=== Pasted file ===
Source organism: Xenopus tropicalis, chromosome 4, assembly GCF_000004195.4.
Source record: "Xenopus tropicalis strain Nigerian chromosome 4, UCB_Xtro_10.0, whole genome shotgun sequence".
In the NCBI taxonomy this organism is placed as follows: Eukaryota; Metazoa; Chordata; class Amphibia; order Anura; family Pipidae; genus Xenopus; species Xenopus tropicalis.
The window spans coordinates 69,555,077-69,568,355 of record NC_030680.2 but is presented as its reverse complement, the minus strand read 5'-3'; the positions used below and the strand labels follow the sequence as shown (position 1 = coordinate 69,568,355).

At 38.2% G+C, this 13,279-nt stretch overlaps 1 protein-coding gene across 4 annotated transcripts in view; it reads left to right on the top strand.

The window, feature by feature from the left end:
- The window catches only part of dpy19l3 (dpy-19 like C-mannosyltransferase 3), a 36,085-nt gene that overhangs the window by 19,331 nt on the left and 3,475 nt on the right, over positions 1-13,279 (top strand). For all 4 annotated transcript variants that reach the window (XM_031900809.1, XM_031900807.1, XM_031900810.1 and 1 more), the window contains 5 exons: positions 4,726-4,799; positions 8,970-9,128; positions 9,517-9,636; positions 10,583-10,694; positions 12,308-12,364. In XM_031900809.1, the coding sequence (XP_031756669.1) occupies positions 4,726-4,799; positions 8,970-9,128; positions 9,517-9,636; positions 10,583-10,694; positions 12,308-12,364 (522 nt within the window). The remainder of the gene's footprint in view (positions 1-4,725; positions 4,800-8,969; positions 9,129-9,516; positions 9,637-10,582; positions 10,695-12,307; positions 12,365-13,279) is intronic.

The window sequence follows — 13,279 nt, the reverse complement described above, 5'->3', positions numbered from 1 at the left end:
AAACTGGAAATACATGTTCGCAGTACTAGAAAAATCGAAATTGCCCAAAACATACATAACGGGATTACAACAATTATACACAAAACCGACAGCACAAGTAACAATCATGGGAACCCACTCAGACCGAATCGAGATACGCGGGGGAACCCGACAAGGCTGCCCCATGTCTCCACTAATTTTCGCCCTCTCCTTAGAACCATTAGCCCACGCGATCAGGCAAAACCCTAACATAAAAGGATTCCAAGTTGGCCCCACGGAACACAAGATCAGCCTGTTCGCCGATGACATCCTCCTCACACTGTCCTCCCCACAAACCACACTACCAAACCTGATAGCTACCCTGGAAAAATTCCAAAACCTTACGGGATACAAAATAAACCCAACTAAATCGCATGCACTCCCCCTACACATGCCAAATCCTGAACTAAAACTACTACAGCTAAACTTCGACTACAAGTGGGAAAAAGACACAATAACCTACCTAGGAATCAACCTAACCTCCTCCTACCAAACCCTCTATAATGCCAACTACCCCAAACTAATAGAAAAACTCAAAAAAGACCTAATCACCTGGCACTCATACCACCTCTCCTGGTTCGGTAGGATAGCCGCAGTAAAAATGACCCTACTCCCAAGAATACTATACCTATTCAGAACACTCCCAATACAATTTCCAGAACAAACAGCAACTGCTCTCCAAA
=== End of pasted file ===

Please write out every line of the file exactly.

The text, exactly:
Source organism: Xenopus tropicalis, chromosome 4, assembly GCF_000004195.4.
Source record: "Xenopus tropicalis strain Nigerian chromosome 4, UCB_Xtro_10.0, whole genome shotgun sequence".
In the NCBI taxonomy this organism is placed as follows: Eukaryota; Metazoa; Chordata; class Amphibia; order Anura; family Pipidae; genus Xenopus; species Xenopus tropicalis.
The window spans coordinates 69,555,077-69,568,355 of record NC_030680.2 but is presented as its reverse complement, the minus strand read 5'-3'; the positions used below and the strand labels follow the sequence as shown (position 1 = coordinate 69,568,355).

At 38.2% G+C, this 13,279-nt stretch overlaps 1 protein-coding gene across 4 annotated transcripts in view; it reads left to right on the top strand.

The window, feature by feature from the left end:
- The window catches only part of dpy19l3 (dpy-19 like C-mannosyltransferase 3), a 36,085-nt gene that overhangs the window by 19,331 nt on the left and 3,475 nt on the right, over positions 1-13,279 (top strand). For all 4 annotated transcript variants that reach the window (XM_031900809.1, XM_031900807.1, XM_031900810.1 and 1 more), the window contains 5 exons: positions 4,726-4,799; positions 8,970-9,128; positions 9,517-9,636; positions 10,583-10,694; positions 12,308-12,364. In XM_031900809.1, the coding sequence (XP_031756669.1) occupies positions 4,726-4,799; positions 8,970-9,128; positions 9,517-9,636; positions 10,583-10,694; positions 12,308-12,364 (522 nt within the window). The remainder of the gene's footprint in view (positions 1-4,725; positions 4,800-8,969; positions 9,129-9,516; positions 9,637-10,582; positions 10,695-12,307; positions 12,365-13,279) is intronic.

The window sequence follows — 13,279 nt, the reverse complement described above, 5'->3', positions numbered from 1 at the left end:
AAACTGGAAATACATGTTCGCAGTACTAGAAAAATCGAAATTGCCCAAAACATACATAACGGGATTACAACAATTATACACAAAACCGACAGCACAAGTAACAATCATGGGAACCCACTCAGACCGAATCGAGATACGCGGGGGAACCCGACAAGGCTGCCCCATGTCTCCACTAATTTTCGCCCTCTCCTTAGAACCATTAGCCCACGCGATCAGGCAAAACCCTAACATAAAAGGATTCCAAGTTGGCCCCACGGAACACAAGATCAGCCTGTTCGCCGATGACATCCTCCTCACACTGTCCTCCCCACAAACCACACTACCAAACCTGATAGCTACCCTGGAAAAATTCCAAAACCTTACGGGATACAAAATAAACCCAACTAAATCGCATGCACTCCCCCTACACATGCCAAATCCTGAACTAAAACTACTACAGCTAAACTTCGACTACAAGTGGGAAAAAGACACAATAACCTACCTAGGAATCAACCTAACCTCCTCCTACCAAACCCTCTATAATGCCAACTACCCCAAACTAATAGAAAAACTCAAAAAAGACCTAATCACCTGGCACTCATACCACCTCTCCTGGTTCGGTAGGATAGCCGCAGTAAAAATGACCCTACTCCCAAGAATACTATACCTATTCAGAACACTCCCAATACAATTTCCAGAACAAACAGCAACTGCTCTCCAAA